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BBQ Seoul Open 2009  01-07 Jun, Seoul, Korea, $60k

07-Jun, Final:   [1] Nicol David (Mas) bt [4] Jenny Duncalf (Eng)                          Head2Head
                               11/6, 3/11, 11/6, 11/4 (38m)

Two out of Three ain't bad ...
WISPA reports from Seoul

As is said, two out of three ain’t bad. After the final of the BBQ Seoul Women’s Open tonight that is what Malaysian Nicol David can boast in respect of titles.

She had lost in the 2007 final to Natalie Grinham, beat her sister to take it last year, and this time round took out England’s Jenny Duncalf to garner her second Seoul crown.

Fortunately, despite the forecast there was no hint of dampness going into the evening. It was cool on the court outside the I-Park Mall at Yongsan Station, but the court itself was covered, and the packed seating was festooned with umbrellas and probably plastic capes in pockets ready to be unfurled, though not necessary.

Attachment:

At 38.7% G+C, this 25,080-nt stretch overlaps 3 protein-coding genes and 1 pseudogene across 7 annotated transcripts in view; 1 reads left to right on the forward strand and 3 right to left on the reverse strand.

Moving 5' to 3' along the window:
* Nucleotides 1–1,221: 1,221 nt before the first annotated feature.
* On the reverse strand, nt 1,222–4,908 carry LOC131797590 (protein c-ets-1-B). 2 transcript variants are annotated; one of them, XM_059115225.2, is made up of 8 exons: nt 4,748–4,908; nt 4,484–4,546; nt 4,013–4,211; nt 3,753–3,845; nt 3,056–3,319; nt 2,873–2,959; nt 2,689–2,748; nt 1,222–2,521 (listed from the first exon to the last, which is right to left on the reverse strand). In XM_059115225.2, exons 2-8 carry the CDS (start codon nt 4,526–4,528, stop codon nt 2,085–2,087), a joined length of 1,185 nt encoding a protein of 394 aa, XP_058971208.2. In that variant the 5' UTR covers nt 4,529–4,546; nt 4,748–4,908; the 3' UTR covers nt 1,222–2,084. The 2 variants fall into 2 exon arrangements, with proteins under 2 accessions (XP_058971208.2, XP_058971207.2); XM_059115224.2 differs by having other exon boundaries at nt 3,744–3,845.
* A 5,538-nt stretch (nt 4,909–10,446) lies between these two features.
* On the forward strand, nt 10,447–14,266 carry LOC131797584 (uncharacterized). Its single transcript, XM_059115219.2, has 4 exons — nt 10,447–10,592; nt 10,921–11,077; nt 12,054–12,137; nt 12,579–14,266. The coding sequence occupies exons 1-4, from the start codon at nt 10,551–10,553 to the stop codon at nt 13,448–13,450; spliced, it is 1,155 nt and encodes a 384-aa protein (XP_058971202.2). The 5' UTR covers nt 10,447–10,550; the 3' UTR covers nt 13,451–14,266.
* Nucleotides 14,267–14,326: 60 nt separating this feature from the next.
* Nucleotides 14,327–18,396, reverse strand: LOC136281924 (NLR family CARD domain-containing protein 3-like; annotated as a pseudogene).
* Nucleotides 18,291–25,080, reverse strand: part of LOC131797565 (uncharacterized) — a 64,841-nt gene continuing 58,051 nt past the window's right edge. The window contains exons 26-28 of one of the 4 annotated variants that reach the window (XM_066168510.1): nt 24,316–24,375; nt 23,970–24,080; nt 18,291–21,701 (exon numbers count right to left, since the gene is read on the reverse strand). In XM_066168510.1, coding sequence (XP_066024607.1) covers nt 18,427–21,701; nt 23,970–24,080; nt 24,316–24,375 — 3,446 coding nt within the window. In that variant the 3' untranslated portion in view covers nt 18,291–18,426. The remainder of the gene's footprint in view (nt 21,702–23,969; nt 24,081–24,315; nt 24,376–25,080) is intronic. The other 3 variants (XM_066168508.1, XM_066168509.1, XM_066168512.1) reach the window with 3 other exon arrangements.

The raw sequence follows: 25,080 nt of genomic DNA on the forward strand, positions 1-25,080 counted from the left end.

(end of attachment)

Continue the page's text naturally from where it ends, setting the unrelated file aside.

After the packed semis last night, with several dozen waiting afterwards in an orderly line for the semi finalists to sign posters and cards, the enthusiasts were in place again, fronted by TV cameras around the glass.

First they were treated by a display of belly dancing by a Korean troupe. Yes, incongruous, but very good.

The prospect of a tight encounter was likely as Duncalf was not going into this match tired from a gruelling semi final. A straight game win over Rachael Grinham was good news for her energy levels. Though the English girl hadn’t a victory to show from eleven previous encounters with David, her form here made for her chances to be discussed seriously.

Into court she came, again favouring the day-glo yellow that accentuates her waspish buzzing around the court. David, whose colours change by the day was favouring a mauve top for this match.

A slow start by the Malaysian was expected, but this time she got straight into her stride, taking chances as they came and staying in front throughout the first game. Though Duncalf did find better width as it unfolded she was not quite at the races and a few compelling drops from the front took the top seed into the lead.